A recent finding has proven that teeth have the ability to regenerate, it seems, with the help of a drug called Tideglusib.
The drug, developed and tested to treat Alzheimer’s, appears to have an incredible second area of application, to repair the tooth cavities, and this has already been tested and proven in laboratory mice.
Tideglusib works by stimulating stem cells at the base of the tooth, which are the source of creation of dentin, which is nothing more than the mineralized substance that is affected creating cavities in the teeth.
It is not a novelty that the teeth, if given the right circumstances, can regenerate naturally and without any assistance, but for this it is necessary that the damage affects the pulp of the tooth, and then our body encourages the formation of new dentin.
But even in these cases, the tooth can only regenerate a thin layer of dentin, and this is not efficient in repairing cavities created by cavities, which are usually quite deep. Tideglusib, however, changes the picture by deactivating the enzyme GSK-3, which causes the production of dentin to be interrupted.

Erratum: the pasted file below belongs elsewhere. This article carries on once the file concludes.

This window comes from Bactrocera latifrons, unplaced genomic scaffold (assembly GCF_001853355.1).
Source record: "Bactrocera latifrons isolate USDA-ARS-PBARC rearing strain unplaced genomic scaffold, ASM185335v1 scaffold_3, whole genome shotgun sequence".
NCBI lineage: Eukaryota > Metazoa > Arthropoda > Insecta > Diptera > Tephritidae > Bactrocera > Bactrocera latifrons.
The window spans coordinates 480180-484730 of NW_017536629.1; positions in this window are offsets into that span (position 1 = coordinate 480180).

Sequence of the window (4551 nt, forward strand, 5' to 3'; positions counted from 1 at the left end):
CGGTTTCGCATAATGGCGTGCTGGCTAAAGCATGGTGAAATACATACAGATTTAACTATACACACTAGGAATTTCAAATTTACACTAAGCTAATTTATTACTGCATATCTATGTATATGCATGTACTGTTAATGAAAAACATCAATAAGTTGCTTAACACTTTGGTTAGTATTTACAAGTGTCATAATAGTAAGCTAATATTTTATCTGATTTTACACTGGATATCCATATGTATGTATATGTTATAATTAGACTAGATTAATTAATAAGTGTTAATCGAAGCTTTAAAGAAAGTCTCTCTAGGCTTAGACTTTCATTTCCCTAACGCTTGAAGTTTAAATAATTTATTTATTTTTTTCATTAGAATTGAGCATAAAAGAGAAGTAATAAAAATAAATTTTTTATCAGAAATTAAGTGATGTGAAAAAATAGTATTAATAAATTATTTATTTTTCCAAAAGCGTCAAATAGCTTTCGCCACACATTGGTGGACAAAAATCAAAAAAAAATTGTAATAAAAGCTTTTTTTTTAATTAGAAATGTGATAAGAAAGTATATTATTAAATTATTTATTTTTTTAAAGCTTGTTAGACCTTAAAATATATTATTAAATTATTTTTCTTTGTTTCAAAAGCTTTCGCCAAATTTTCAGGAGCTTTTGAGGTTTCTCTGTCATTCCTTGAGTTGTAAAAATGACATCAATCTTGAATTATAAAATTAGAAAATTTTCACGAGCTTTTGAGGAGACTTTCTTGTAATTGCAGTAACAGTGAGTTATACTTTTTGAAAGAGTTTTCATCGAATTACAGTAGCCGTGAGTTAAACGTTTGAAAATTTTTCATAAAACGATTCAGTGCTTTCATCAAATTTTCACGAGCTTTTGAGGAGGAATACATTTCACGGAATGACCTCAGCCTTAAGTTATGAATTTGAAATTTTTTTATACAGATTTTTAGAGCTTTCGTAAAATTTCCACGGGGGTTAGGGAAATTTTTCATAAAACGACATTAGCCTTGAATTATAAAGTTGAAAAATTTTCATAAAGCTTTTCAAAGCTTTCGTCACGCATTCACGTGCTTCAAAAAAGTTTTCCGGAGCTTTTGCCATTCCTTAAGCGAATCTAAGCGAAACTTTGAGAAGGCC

In the research, the team inserted small, biodegradable collagen sponges, impregnated with the drug into the wells, and these fostered dentine formation and within six weeks the damage was repaired, and with the collagen structure disappearing, only in place of the cavity an intact tooth.
All of this seems and is extremely interesting and promising, but it is worth once again to point out that until now these results have only been achieved when trying to repair the teeth in laboratory mice.
Nevertheless, since the drug has already been applied in humans for the treatment of Alzheimer’s disease and has had effects similar to those presented in tests carried out on laboratory rats, it is extremely likely that these results will be achieved in the tests performed in humans humans.